Podcast: the looming breakup of Russia

In Episode 118 of the CounterVortex podcast, Bill Weinberg explores the possibility that Putin's criminal adventure in Ukraine could backfire horribly, actually portending the implosion of the Russian Federation into its constituent entities, the "autonomous" republics, oblasts and krais. Troops from Russia's Far East were apparently involved in the horrific massacre at the Kyiv suburb of Bucha. But indigenous leaders from Siberia and the Russian Arctic are breaking with Moscow over the Ukraine war. Rumblings of separatist sentiment are now heard from Yakutia (Sakha), Khabarovsk, Kalmykia, Kamchatka, Tatarstan, Tuva, the Altai Republic, and the entirety of Siberia. China, which controlled much of what is now the Russian Far East until the 1850s, has its own expansionist designs on the region. Frederick Engels called for the "destruction forever" of Russia during the Crimean War, but it may collapse due to its own internal contradictions rather than Western aggression.

Tatars demand return of Crimea to Ukraine

Crimean Tatar community leaders on March 29 issued a demand that return of the Crimean Peninsula, unilaterally annexed by Russia in 2014, be a condition imposed by Kyiv in its talks with Moscow to end the war in Ukraine. The decision to adopt this demand was taken in a virtual meeting of the Mejlis—the traditional assembly of the Crimean Tatars, which has now been suppressed within Crimea by the Russian occupation forces. "The re-establishment of the territorial integrity of Ukraine within its internationally recognized borders, including the republic of autonomous Crimea and Sevastopol, should be an obligatory condition for official negotiations between Ukrainian representatives and the aggressor state," said the chief of the Mejlis, Refat Chubarov. The online meeting of the Mejlis took place ahead of a new round of talks between Russia and Ukraine in Istanbul. (The Moscow Times, Interfax Ukraine)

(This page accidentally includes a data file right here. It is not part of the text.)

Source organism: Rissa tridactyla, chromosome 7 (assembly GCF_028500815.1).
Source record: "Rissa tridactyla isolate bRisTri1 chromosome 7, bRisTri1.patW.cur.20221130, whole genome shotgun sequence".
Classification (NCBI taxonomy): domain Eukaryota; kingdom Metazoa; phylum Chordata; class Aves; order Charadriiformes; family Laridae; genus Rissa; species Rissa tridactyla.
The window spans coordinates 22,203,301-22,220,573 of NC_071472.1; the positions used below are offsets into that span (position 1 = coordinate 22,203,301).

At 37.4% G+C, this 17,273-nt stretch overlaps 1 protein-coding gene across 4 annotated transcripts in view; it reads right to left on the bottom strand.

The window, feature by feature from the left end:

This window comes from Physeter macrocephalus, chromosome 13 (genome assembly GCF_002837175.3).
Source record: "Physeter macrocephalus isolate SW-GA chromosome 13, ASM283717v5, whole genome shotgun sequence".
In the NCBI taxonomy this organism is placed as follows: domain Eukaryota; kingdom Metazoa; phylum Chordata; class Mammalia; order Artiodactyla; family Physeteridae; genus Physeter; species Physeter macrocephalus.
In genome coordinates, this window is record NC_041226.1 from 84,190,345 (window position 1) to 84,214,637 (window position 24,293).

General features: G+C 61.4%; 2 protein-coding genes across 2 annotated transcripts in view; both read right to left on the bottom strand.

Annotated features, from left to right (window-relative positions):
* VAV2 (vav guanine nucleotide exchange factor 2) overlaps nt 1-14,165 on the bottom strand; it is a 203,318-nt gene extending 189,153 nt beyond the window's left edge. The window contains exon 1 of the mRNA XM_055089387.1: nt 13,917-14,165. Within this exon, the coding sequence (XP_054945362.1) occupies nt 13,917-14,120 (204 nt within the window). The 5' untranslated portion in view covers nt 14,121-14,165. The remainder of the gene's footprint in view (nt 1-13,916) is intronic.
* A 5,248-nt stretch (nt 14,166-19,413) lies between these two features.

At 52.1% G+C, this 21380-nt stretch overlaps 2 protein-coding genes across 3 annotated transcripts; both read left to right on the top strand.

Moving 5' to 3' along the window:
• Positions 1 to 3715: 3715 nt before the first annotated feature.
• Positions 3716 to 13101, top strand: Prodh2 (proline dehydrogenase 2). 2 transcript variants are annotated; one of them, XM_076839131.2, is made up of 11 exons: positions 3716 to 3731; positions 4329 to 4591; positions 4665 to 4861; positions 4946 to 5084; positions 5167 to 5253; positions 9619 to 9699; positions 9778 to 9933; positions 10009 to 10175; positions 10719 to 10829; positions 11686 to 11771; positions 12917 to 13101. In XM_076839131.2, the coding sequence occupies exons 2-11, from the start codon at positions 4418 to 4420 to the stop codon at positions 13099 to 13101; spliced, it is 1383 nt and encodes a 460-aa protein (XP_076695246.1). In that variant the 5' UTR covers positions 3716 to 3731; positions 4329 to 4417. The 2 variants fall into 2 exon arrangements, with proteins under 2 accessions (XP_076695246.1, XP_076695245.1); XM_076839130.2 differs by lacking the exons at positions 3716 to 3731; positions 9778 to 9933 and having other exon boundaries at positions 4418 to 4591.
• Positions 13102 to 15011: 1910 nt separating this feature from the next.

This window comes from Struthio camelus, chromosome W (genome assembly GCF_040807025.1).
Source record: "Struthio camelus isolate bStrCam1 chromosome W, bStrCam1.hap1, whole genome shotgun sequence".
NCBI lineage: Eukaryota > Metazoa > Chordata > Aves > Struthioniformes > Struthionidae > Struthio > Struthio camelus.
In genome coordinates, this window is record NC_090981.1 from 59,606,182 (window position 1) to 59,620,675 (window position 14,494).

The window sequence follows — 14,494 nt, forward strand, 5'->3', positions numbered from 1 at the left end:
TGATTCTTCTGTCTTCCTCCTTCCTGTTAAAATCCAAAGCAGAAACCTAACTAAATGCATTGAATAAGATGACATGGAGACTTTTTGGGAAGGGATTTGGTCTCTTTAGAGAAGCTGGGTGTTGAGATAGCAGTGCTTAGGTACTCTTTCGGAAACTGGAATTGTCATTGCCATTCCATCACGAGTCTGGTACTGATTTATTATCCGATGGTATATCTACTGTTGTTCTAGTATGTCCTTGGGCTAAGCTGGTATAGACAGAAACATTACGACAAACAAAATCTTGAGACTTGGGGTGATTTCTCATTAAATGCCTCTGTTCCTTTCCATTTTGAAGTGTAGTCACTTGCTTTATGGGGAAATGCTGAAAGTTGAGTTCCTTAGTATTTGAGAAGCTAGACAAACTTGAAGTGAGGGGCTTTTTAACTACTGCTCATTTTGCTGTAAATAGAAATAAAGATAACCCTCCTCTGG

Russia imprisons more Crimean Tatars

A Russian military court on March 22 sentenced two Crimean Tatar men to long prison terms for peaceful activities. Timur Yalkabov received 17 years and Lenur Seidametov received 13. Both were active in the Crimean Solidarity movement, formed to advocate for Tatar rights after the illegal annexation of the Crimean Peninsula by Russia in 2014. They were charged with membership in Hizb ut-Tahrir, a transnational Muslim civic organization that is legal in Ukraine. Seidametov and Yalkabov were arrested, with four other Crimean Tatars, in night raids on their homes by Russia's FSB secret police in February 2021, in which "prohibited" literature was supposedly found. Seidametov's wife has said that the FSB agents planted the literature. Russia's Supreme Court declared Hizb ut-Tahrir a "terrorist" organization in 2003, a ruling that has been widely used to prosecute Crimean Tatars for "involvement" in the group. Both men are recognized as political prisoners by the Memorial Human Rights Center, Russia's leading rights organization. (Kharkiv Human Rights Protection Group)

Syndicate content